Big companies agree to cut back on a potent greenhouse gas

At an event attended by executives from Coke, Dupont, and Honeywell, the White House unveiled a set of voluntary measures aimed to reduce emissions of hydrofluorocarbons.

Wilfredo Lee/AP/File
The Coca-Cola Co. is among the companies agreeing to voluntary reductions of hydrofluorocarbons, a class of potent greenhouse gases.

The White House on Tuesday announced steps to tackle a potent greenhouse gas used in refrigeration and air conditioning, of which the United States is the world's largest producer, a week ahead of a major UN summit focused on addressing climate change.

The Obama administration unveiled a batch of voluntary private sector commitments and executive actions to phase out the use of Hydrofluorocarbons (HFCs), which would result in the equivalent reduction of 700 million tonnes of carbon dioxide through 2025.

Industry leaders from companies such as Coca Cola, Dupont, True Manufacturing and Honeywell attended an event at the White House on Tuesday where they pledged to invest in the next generation of HFC alternatives and to adopt more climate-friendly technologies.

HFCs are factory gases that were used to replace ozone-depleting substances in air conditioning, insulation and refrigeration. Support is now growing to phase them out under the UN's Montreal Protocol.

They are 10,000 times more potent than the most prevalent greenhouse gas carbon dioxide and are growing at a rate of up to 15 percent per year.

"Today's commitments and actions demonstrate significant U.S. leadership in advance of the United Nations Climate Summit next week and build on progress made earlier in the Administration," the White House Council on Environmental Quality said in a statement.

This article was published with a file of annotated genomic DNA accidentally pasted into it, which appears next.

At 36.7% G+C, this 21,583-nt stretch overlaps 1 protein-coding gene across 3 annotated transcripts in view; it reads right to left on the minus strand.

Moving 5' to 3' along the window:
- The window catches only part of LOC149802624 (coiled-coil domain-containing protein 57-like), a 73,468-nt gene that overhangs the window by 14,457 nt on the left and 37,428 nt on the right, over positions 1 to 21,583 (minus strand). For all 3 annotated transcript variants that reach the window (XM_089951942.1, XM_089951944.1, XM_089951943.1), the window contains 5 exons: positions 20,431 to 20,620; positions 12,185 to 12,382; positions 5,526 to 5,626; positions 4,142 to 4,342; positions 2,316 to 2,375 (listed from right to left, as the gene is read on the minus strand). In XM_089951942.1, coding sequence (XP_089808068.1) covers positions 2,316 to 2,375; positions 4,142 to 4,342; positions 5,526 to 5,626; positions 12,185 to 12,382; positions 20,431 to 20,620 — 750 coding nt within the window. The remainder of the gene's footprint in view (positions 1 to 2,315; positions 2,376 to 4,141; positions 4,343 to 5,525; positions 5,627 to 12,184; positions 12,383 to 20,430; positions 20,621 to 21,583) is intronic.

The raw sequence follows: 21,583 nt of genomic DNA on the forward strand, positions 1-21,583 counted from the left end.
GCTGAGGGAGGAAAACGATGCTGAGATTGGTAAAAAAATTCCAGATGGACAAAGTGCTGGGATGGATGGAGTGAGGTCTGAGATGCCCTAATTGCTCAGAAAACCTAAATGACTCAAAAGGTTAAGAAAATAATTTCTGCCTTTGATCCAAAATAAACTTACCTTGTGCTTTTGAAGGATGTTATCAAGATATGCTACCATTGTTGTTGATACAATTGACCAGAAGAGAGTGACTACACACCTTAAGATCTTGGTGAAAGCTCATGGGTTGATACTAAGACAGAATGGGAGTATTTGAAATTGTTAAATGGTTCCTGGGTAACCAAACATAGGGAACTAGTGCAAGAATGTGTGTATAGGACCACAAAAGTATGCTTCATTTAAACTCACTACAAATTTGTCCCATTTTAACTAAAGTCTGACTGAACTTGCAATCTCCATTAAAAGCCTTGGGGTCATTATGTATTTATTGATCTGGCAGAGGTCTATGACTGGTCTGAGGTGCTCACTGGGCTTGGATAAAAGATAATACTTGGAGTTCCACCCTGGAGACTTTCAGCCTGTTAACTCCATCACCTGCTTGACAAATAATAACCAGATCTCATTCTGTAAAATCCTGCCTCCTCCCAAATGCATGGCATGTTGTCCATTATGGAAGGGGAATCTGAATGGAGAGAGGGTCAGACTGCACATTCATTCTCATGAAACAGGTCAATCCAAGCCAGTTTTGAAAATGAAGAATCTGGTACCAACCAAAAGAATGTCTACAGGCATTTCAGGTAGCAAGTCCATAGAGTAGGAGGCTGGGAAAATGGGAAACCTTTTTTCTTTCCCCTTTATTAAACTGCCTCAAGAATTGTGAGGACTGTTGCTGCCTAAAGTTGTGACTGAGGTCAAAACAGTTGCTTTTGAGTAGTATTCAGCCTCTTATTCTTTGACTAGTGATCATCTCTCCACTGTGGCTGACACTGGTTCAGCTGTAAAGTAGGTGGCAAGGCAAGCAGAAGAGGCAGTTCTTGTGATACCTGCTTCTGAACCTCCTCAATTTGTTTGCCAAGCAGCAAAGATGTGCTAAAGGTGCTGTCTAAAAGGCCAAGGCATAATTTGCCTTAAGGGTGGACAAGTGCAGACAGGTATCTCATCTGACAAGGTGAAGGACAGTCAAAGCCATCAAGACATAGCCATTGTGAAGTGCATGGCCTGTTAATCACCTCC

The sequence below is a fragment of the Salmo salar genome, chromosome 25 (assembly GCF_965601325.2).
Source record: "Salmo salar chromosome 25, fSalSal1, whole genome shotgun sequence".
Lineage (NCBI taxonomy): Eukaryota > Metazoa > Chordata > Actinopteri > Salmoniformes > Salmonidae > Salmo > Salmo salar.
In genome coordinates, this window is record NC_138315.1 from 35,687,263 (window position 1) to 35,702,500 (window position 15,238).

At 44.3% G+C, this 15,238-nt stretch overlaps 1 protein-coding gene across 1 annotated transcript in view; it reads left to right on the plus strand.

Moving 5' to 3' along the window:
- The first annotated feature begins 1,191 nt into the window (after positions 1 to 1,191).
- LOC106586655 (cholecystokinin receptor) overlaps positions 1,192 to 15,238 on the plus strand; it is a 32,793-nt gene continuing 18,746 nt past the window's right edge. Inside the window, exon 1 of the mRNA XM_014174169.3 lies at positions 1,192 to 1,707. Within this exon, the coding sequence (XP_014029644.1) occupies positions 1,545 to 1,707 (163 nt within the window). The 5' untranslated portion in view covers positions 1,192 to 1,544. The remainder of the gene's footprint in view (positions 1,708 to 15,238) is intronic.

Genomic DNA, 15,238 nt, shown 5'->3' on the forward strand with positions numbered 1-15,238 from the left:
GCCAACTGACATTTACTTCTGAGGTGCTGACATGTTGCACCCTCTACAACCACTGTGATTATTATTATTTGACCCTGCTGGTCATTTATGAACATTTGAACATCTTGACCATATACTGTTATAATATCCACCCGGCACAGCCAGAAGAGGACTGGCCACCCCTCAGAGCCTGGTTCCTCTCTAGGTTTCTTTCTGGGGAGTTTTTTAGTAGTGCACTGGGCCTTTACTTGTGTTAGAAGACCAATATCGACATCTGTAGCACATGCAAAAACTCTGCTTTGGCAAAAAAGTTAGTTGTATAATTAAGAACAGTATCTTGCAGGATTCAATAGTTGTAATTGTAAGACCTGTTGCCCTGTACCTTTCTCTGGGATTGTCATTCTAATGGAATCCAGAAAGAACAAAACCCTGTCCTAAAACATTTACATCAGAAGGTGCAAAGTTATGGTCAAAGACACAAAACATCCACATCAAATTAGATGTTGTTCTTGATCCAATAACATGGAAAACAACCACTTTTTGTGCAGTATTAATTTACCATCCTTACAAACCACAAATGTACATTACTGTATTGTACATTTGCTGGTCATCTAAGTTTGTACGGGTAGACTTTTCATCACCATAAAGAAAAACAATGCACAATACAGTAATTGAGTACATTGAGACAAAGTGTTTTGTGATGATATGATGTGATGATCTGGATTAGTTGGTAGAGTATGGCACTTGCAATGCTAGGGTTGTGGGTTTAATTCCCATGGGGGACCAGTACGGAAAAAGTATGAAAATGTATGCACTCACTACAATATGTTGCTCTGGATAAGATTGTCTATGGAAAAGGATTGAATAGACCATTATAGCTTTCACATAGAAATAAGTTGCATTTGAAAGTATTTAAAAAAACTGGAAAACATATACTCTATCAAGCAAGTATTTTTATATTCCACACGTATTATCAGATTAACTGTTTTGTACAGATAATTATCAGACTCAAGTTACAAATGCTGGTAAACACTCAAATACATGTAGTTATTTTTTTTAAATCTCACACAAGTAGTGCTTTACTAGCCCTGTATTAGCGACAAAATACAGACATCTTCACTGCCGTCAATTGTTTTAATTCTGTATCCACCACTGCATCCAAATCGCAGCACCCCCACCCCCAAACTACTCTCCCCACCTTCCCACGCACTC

They will also help build momentum for an amendment to the Montreal Protocol to phase down the use of HFCs.

Additional announcements on HFCs are expected to be announced at the UN Secretary General's Climate Summit in New York City on Sept. 23, according to the Institute for Governance & Sustainable Development.

"This is another important step by the White House in their effort to capture the biggest climate prize in near term by the phasing down of HFCs under the Montreal Protocol, a strategy now supported by over 100 countries," said Stephen Andersen, Institute for Governance & Sustainable Development.

The Environmental Protection Agency (EPA) will carry out some of the executive actions announced by the White House.

It will require companies to list additional fluorinated and non-fluorinated chemicals as acceptable alternatives, identify refrigerant management options to reduce HFCs from air conditioning and refrigeration equipment and set up sector-specific workshops on phasing out HFCs.

Industry also announced new investments and measures on phasing out HFCs.

Stephen Yurek, president of industry group the Air-Conditioning, Heating, and Refrigeration Institute announced the industry will invest $5 billion in research and development over the next decade to develop the next generation of refrigerants.

Individual companies also made voluntary pledges Tuesday.

Coca Cola set a goal for all of its newly purchased cold drink refrigerators to be HFC-free. It currently has more than 1 million units in use throughout the globe.

Rival PepsiCo said it will begin buying new HFC-free equipment starting in 2015 with a goal to be HFC-free by 2020.

DuPont, which invented fluorinated refrigerants, announced its new products would reduce the greenhouse gas content of refrigerants by 90 million tons carbon dioxide equivalent in the U.S., and 245 million tons worldwide by 2025. (Reporting By Valerie Volcovici; editing by Andrew Hay)

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